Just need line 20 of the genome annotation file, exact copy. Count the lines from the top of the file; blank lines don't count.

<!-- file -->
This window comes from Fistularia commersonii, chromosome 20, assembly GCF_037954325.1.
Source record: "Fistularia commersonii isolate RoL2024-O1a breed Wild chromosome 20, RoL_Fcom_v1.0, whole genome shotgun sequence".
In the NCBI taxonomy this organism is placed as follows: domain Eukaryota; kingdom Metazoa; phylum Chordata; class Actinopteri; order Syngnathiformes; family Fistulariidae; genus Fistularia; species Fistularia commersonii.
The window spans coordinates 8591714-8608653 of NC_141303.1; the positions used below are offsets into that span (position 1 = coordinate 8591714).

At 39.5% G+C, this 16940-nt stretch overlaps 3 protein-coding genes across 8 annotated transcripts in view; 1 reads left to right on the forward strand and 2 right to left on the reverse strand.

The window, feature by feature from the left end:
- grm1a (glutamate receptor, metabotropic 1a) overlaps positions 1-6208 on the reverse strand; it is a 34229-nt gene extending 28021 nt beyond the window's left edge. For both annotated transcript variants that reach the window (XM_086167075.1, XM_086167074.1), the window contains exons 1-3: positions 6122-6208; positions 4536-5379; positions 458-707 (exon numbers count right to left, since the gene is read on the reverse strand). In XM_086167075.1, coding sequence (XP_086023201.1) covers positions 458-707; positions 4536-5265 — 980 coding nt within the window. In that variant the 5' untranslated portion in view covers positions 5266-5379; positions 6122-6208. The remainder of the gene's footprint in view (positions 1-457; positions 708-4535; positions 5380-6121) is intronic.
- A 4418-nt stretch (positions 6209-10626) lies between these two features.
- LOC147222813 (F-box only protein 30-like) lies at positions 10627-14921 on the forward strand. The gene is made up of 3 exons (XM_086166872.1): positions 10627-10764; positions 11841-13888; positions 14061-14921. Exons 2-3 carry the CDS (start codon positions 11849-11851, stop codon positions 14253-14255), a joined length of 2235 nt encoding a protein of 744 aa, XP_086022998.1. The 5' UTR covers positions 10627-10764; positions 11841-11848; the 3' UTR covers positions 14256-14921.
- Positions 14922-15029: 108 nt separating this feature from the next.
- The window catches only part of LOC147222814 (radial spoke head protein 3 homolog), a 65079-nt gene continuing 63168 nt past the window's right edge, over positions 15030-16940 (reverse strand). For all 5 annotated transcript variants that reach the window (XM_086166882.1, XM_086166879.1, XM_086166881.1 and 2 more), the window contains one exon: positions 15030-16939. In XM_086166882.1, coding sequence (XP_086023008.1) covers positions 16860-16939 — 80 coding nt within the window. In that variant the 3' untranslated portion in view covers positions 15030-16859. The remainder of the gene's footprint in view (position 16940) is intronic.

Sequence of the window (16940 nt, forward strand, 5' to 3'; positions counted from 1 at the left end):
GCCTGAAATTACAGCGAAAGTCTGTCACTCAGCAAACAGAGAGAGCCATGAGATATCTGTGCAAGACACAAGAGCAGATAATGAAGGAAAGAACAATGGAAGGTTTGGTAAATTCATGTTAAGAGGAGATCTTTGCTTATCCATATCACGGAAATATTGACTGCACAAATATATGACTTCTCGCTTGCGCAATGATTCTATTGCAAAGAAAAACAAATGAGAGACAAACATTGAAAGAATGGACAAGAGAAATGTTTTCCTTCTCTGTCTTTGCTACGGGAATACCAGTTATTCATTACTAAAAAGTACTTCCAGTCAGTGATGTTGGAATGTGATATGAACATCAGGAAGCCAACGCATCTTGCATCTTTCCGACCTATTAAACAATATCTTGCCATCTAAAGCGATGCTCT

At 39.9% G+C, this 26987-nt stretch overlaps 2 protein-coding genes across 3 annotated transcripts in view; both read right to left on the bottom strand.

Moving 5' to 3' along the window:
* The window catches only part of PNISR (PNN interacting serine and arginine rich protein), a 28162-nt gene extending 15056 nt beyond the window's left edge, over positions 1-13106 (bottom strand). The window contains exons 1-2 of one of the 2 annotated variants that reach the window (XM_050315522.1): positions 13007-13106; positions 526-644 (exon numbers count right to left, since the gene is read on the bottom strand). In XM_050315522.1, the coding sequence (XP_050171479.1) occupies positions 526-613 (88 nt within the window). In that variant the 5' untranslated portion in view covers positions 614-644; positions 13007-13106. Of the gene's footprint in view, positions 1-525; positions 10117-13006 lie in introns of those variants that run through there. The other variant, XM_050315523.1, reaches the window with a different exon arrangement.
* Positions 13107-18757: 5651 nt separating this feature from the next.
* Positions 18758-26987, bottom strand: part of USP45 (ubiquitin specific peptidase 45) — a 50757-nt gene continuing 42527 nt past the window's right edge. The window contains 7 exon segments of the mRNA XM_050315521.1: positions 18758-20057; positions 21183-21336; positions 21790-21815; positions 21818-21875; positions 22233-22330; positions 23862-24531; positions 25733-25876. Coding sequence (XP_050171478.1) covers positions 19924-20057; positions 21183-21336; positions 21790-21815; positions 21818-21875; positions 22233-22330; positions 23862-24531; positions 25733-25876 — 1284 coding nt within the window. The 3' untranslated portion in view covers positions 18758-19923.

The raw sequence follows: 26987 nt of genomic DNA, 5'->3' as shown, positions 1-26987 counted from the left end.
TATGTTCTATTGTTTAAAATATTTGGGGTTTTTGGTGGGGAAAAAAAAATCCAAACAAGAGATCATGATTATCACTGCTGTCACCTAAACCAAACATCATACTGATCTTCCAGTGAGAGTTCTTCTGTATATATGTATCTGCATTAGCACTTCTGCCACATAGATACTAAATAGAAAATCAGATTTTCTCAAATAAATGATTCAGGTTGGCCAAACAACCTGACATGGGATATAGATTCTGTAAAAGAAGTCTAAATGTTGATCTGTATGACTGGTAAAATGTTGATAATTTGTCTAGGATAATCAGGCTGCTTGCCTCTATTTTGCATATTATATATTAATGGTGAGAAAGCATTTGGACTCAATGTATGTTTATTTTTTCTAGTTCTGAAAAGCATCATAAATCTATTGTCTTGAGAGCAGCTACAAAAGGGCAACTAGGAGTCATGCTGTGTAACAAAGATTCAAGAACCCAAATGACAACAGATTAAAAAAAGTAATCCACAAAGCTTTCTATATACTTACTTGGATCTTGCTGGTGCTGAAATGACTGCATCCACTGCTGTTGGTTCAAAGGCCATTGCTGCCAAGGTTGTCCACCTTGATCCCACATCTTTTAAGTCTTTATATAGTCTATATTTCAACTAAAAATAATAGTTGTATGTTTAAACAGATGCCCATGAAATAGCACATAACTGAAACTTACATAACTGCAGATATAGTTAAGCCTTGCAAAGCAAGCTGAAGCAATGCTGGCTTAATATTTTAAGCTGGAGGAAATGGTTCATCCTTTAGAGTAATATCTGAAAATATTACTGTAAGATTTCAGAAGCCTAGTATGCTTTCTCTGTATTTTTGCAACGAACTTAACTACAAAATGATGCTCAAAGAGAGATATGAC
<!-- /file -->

TATGTTCTATTGTTTAAAATATTTGGGGTTTTTGGTGGGGAAAAAAAAATCCAAACAAGAGATCATGATTATCACTGCTGTCACCTAAACCAAACATCATACTGATCTTCCAGTGAGAGTTCTTCTGTATATATGTATCTGCATTAGCACTTCTGCCACATAGATACTAAATAGAAAATCAGATTTTCTCAAATAAATGATTCAGGTTGGCCAAACAACCTGACATGGGATATAGATTCTGTAAAAGAAGTCTAAATGTTGATCTGTATGACTGGTAAAATGTTGATAATTTGTCTAGGATAATCAGGCTGCTTGCCTCTATTTTGCATATTATATATTAATGGTGAGAAAGCATTTGGACTCAATGTATGTTTATTTTTTCTAGTTCTGAAAAGCATCATAAATCTATTGTCTTGAGAGCAGCTACAAAAGGGCAACTAGGAGTCATGCTGTGTAACAAAGATTCAAGAACCCAAATGACAACAGATTAAAAAAAGTAATCCACAAAGCTTTCTATATACTTACTTGGATCTTGCTGGTGCTGAAATGACTGCATCCACTGCTGTTGGTTCAAAGGCCATTGCTGCCAAGGTTGTCCACCTTGATCCCACATCTTTTAAGTCTTTATATAGTCTATATTTCAACTAAAAATAATAGTTGTATGTTTAAACAGATGCCCATGAAATAGCACATAACTGAAACTTACATAACTGCAGATATAGTTAAGCCTTGCAAAGCAAGCTGAAGCAATGCTGGCTTAATATTTTAAGCTGGAGGAAATGGTTCATCCTTTAGAGTAATATCTGAAAATATTACTGTAAGATTTCAGAAGCCTAGTATGCTTTCTCTGTATTTTTGCAACGAACTTAACTACAAAATGATGCTCAAAGAGAGATATGAC